06.15.2022 Copyright Claims Board to Hear Small Claims Disputes This Month
The Copyright Office recently announced that the Copyright Claims Board (CCB) will begin accepting claims on Thursday, June 16, 2022.
The CCB is made up of three Officers and was established under the Copyright Alternative in Small-Claims Enforcement Act of 2020 (CASE Act). The CCB will offer an alternative to copyright litigation in federal court for claims under $30,000 (small claims). The CCB aims to provide an accessible and efficient option for resolving smaller copyright disputes.
Several interesting details about the CCB’s small claims disputes process have been revealed in the Final Rules published by the Copyright Office:
Electronic Filings & Virtual Proceedings – With a few exceptions, all filings with the CCB will be submitted through an online filing system called “eCCB.” Proceedings, including hearings and conferences, will be handled completely virtually so parties can participate remotely and will not need to travel to Washington D.C. where the Copyright Office and the CCB are physically located.
Voluntary Participation – All parties must agree to participate in a proceeding before the CCB. Respondents may choose to opt-out for any reason within 60 days of receiving notice. If a party decides to opt-out of the proceeding, the CCB will dismiss the claim against that party and the Claimant can still bring the same claim in federal court.
Types of Claims – Only certain types of claims and counterclaims can be brought before the CCB. Unlike federal court, the CCB’s jurisdiction is limited to certain copyright-related claims, including but not limited to claims of copyright infringement, claims seeking declarations of non-infringement, and claims of “misrepresentation” in notices sent under the Digital Millennium Copyright Act (DMCA).
Filing Fees – Filing fees for CCB proceedings will be paid under a two-tiered fee arrangement: (1) The initial fee for filing a claim will be $40, and (2) If the parties do not opt-out of the proceeding and the claim meets all statutory requirements, the proceeding becomes “active” and a second $60 fee must be paid. Thus, entry costs are significantly less than those associated with initiating a claim in federal court.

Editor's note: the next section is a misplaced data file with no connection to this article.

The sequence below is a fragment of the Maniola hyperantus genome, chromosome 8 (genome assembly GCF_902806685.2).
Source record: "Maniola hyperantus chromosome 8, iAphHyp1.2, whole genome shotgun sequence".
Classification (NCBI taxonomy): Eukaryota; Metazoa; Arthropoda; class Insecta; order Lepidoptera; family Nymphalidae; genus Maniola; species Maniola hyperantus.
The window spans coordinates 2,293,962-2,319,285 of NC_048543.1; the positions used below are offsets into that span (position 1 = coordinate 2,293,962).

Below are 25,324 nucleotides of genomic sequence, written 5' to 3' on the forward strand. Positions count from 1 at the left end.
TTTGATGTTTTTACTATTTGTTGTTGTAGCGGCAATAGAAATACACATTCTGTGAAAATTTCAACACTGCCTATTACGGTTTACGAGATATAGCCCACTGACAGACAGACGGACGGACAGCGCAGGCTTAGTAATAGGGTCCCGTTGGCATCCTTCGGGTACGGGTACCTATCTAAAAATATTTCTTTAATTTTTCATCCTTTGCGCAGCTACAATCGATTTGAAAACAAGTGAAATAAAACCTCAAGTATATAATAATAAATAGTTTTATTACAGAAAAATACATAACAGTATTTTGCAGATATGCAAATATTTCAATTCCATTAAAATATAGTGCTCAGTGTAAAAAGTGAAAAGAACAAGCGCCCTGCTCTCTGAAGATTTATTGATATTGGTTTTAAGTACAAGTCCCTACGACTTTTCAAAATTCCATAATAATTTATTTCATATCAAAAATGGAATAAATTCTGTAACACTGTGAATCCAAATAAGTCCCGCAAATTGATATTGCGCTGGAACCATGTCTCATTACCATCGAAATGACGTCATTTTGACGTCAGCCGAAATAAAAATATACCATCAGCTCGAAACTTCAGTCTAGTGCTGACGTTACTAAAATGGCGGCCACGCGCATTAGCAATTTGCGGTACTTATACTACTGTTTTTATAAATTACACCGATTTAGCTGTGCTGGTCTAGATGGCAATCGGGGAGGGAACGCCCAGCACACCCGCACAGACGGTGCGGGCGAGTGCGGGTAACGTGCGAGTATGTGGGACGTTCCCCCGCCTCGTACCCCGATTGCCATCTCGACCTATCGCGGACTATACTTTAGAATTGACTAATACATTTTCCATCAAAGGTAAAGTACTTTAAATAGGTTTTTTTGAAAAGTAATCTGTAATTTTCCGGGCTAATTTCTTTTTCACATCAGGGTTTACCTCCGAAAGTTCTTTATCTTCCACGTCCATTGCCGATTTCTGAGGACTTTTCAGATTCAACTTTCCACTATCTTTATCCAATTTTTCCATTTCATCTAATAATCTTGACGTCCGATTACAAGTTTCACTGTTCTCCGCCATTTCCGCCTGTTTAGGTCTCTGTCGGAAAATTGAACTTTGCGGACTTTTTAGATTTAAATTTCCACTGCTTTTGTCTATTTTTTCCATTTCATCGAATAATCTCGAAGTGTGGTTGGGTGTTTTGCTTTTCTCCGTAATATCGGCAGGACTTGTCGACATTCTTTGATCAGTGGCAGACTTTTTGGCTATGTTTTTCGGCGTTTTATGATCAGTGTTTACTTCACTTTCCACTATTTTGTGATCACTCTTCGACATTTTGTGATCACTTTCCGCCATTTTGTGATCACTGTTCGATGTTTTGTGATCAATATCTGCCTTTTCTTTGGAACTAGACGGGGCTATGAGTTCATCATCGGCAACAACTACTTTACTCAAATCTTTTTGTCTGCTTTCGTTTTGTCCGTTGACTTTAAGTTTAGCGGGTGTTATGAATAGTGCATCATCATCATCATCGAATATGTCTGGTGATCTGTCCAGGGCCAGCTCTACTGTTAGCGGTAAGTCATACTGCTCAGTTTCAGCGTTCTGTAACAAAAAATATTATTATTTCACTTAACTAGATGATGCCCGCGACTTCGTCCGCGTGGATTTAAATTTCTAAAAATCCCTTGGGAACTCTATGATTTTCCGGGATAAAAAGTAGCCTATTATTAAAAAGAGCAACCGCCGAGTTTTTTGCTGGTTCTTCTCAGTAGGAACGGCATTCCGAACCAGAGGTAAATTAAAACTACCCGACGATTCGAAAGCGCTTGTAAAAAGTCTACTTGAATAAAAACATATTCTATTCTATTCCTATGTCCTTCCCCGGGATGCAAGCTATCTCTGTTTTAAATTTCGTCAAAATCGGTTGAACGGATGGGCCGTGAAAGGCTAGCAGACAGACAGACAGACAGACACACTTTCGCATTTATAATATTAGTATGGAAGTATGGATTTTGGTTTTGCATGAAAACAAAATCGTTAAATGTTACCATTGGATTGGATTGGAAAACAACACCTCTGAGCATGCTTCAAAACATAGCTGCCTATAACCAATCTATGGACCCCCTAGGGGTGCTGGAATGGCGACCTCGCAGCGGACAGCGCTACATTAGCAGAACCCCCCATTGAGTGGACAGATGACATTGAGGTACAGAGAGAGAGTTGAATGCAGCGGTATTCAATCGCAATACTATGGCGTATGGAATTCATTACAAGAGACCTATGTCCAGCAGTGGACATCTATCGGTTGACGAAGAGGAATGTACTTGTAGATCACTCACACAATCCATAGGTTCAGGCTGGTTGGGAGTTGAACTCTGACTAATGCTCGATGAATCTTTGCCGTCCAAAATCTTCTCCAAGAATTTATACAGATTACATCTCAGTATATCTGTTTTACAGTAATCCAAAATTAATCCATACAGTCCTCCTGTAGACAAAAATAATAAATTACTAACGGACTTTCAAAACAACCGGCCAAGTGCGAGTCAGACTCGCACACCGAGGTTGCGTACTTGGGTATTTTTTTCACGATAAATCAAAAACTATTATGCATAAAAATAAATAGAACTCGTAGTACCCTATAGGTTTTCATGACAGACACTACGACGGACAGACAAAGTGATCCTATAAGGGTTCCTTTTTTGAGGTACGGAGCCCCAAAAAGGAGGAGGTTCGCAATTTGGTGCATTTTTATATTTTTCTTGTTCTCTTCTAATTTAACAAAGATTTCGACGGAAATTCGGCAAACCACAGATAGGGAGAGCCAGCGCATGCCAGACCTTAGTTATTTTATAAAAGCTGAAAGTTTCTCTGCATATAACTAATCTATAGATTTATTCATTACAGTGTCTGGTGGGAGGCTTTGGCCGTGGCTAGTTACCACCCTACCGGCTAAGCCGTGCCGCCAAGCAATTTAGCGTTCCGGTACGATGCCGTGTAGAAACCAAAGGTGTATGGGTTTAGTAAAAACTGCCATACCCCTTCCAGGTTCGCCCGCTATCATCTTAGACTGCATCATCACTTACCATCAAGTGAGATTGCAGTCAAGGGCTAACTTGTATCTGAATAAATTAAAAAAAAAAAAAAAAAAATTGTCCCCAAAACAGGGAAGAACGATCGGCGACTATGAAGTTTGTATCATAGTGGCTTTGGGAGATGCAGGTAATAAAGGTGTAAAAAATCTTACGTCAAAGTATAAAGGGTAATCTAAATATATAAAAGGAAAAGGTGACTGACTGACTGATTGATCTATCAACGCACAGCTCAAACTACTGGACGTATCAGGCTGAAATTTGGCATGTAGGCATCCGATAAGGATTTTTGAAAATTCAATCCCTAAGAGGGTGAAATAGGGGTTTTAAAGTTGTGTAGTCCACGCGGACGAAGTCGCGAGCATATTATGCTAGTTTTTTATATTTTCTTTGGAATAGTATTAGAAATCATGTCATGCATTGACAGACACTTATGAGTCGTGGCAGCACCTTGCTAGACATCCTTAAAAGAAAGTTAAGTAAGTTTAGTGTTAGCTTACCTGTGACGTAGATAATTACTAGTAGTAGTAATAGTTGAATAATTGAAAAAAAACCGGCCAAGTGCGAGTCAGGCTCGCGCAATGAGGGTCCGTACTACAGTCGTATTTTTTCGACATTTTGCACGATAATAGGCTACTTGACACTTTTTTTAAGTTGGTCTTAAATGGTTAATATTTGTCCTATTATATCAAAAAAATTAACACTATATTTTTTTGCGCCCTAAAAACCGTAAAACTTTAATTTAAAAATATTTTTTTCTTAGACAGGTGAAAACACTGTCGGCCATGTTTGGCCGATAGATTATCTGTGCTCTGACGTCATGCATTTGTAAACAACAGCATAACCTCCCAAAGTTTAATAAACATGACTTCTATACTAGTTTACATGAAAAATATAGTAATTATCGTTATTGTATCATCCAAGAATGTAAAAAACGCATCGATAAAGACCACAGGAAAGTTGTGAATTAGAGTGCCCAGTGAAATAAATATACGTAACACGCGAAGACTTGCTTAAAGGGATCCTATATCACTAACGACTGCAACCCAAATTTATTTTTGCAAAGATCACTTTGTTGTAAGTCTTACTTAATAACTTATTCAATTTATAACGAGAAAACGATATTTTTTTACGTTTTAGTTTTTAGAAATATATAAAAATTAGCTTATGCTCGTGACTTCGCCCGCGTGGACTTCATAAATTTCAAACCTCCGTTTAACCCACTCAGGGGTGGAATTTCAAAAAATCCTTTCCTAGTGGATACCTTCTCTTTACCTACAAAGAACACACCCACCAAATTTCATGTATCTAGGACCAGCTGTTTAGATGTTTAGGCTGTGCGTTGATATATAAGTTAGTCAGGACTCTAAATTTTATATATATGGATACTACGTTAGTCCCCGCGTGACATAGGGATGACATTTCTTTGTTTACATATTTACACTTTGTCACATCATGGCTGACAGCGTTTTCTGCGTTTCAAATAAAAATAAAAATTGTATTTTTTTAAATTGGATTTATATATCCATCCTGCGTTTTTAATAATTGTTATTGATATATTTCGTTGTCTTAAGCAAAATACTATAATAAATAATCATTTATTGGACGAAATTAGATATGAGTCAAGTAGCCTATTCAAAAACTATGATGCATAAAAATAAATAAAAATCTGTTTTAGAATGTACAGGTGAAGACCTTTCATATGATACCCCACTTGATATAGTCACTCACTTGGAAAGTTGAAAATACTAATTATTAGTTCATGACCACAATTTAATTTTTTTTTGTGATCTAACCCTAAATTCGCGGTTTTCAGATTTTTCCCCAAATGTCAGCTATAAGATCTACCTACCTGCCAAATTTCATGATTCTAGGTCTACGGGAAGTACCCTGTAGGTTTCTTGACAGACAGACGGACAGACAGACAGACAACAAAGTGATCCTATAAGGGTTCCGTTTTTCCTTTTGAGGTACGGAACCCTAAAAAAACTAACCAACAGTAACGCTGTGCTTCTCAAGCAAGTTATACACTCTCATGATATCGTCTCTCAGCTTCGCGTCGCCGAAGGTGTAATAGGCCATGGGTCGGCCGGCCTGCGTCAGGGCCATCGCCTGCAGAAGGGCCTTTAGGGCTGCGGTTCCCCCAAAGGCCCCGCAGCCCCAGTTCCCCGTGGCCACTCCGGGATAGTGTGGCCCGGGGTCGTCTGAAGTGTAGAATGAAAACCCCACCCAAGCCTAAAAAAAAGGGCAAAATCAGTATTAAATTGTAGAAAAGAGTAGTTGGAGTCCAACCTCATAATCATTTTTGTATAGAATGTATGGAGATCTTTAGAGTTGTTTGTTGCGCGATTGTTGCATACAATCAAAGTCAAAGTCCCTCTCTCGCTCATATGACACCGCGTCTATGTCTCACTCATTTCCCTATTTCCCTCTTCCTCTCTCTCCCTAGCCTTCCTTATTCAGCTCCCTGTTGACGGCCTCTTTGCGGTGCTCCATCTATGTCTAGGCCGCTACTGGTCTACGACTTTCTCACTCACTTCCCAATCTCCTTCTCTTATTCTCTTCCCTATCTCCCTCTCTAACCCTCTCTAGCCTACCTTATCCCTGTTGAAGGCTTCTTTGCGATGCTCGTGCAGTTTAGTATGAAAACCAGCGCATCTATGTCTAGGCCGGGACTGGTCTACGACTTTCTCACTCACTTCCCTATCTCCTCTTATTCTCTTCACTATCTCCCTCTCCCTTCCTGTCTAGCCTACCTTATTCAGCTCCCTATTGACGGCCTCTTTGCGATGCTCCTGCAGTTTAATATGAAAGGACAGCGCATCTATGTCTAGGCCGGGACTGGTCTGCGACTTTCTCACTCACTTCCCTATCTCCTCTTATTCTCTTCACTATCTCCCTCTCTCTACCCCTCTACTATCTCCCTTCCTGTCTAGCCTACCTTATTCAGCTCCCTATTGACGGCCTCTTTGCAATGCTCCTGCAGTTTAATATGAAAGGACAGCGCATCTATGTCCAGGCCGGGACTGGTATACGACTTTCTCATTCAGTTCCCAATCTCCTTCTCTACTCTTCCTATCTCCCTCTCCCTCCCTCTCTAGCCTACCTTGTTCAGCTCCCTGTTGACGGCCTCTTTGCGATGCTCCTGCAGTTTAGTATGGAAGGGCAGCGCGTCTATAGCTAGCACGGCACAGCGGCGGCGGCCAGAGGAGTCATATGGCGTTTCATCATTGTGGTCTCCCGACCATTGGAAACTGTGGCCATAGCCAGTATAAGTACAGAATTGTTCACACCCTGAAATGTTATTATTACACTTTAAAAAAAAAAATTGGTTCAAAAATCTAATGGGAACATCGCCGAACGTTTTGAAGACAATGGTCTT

Representation – While a party may choose to be represented by an attorney in a CCB proceeding, hiring counsel is not mandatory. In certain instances, law students may represent a party pro bono in a CCB proceeding. This helps further lower costs and increase accessibility for parties interested in resolving small copyright claims before the CCB versus in federal court.
Discovery – Unlike in federal court, discovery obligations in CCB proceedings will be streamlined and parties will only be required to exchange limited key documents and information.
Relief – The CCB may not order injunctive relief and is limited to awarding monetary damages up to $30,000 ($15,000 per work infringed for statutory damages). The CCB may award attorneys’ fees in exceptional cases when it is evident that a party has acted in bad faith, and the CCB has other measures in place to avoid abusive practices as well (e.g., there will be a limit on the number of claims that any party can file in a single year). If a party does not opt-out of a CCB proceeding but does not participate in the proceeding, or stops participating in some cases, the CCB may enter a default determination against that party. If the CCB decides that a party is in default, it can dismiss that party’s claims or counterclaims and issue an order that such party pay monetary damages.
To listen to a podcast on this topic, please visit Trending Now – An IP Podcast and select Episode 28: Copyrights - Small Claims Process at the Copyright Office.